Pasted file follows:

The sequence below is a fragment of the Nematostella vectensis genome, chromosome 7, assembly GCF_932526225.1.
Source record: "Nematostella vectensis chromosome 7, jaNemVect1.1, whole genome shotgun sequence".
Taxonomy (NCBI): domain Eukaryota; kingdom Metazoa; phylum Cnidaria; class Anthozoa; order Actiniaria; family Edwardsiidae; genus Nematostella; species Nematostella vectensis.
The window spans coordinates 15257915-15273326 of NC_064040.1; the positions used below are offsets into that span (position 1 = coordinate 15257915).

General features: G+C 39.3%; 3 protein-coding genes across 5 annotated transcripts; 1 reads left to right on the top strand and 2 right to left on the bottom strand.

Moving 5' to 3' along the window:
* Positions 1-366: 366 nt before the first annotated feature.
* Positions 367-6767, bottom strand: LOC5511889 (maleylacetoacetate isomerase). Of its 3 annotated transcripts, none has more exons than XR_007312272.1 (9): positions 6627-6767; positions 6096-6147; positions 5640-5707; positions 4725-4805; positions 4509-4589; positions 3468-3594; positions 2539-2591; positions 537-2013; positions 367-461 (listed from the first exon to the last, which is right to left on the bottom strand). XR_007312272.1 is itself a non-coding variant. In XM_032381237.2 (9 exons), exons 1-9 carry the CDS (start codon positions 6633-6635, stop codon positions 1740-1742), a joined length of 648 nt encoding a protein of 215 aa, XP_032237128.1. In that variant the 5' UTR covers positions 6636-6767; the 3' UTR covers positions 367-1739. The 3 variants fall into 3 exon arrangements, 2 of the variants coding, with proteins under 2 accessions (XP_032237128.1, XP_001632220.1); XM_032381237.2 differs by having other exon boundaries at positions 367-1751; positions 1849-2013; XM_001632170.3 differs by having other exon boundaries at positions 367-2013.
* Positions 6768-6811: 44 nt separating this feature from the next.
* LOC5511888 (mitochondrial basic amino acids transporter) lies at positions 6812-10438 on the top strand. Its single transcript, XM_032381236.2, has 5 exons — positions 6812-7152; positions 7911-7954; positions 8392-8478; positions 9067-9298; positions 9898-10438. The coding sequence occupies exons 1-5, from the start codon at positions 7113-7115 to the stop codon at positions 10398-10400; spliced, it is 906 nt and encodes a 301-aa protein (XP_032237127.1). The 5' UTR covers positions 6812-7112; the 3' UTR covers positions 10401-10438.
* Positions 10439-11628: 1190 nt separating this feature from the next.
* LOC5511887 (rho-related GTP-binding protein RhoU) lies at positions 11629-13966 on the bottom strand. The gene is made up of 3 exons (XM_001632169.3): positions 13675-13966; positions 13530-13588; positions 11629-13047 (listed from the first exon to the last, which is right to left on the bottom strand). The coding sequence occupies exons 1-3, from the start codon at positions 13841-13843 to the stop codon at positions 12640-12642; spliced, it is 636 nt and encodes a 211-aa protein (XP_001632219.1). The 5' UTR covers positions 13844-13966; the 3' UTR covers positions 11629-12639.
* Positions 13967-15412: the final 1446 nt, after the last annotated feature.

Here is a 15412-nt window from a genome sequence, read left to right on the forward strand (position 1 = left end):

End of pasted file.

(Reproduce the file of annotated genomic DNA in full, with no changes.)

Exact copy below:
The sequence below is a fragment of the Nematostella vectensis genome, chromosome 7, assembly GCF_932526225.1.
Source record: "Nematostella vectensis chromosome 7, jaNemVect1.1, whole genome shotgun sequence".
Taxonomy (NCBI): domain Eukaryota; kingdom Metazoa; phylum Cnidaria; class Anthozoa; order Actiniaria; family Edwardsiidae; genus Nematostella; species Nematostella vectensis.
The window spans coordinates 15257915-15273326 of NC_064040.1; the positions used below are offsets into that span (position 1 = coordinate 15257915).

General features: G+C 39.3%; 3 protein-coding genes across 5 annotated transcripts; 1 reads left to right on the top strand and 2 right to left on the bottom strand.

Moving 5' to 3' along the window:
* Positions 1-366: 366 nt before the first annotated feature.
* Positions 367-6767, bottom strand: LOC5511889 (maleylacetoacetate isomerase). Of its 3 annotated transcripts, none has more exons than XR_007312272.1 (9): positions 6627-6767; positions 6096-6147; positions 5640-5707; positions 4725-4805; positions 4509-4589; positions 3468-3594; positions 2539-2591; positions 537-2013; positions 367-461 (listed from the first exon to the last, which is right to left on the bottom strand). XR_007312272.1 is itself a non-coding variant. In XM_032381237.2 (9 exons), exons 1-9 carry the CDS (start codon positions 6633-6635, stop codon positions 1740-1742), a joined length of 648 nt encoding a protein of 215 aa, XP_032237128.1. In that variant the 5' UTR covers positions 6636-6767; the 3' UTR covers positions 367-1739. The 3 variants fall into 3 exon arrangements, 2 of the variants coding, with proteins under 2 accessions (XP_032237128.1, XP_001632220.1); XM_032381237.2 differs by having other exon boundaries at positions 367-1751; positions 1849-2013; XM_001632170.3 differs by having other exon boundaries at positions 367-2013.
* Positions 6768-6811: 44 nt separating this feature from the next.
* LOC5511888 (mitochondrial basic amino acids transporter) lies at positions 6812-10438 on the top strand. Its single transcript, XM_032381236.2, has 5 exons — positions 6812-7152; positions 7911-7954; positions 8392-8478; positions 9067-9298; positions 9898-10438. The coding sequence occupies exons 1-5, from the start codon at positions 7113-7115 to the stop codon at positions 10398-10400; spliced, it is 906 nt and encodes a 301-aa protein (XP_032237127.1). The 5' UTR covers positions 6812-7112; the 3' UTR covers positions 10401-10438.
* Positions 10439-11628: 1190 nt separating this feature from the next.
* LOC5511887 (rho-related GTP-binding protein RhoU) lies at positions 11629-13966 on the bottom strand. The gene is made up of 3 exons (XM_001632169.3): positions 13675-13966; positions 13530-13588; positions 11629-13047 (listed from the first exon to the last, which is right to left on the bottom strand). The coding sequence occupies exons 1-3, from the start codon at positions 13841-13843 to the stop codon at positions 12640-12642; spliced, it is 636 nt and encodes a 211-aa protein (XP_001632219.1). The 5' UTR covers positions 13844-13966; the 3' UTR covers positions 11629-12639.
* Positions 13967-15412: the final 1446 nt, after the last annotated feature.

Here is a 15412-nt window from a genome sequence, read left to right on the forward strand (position 1 = left end):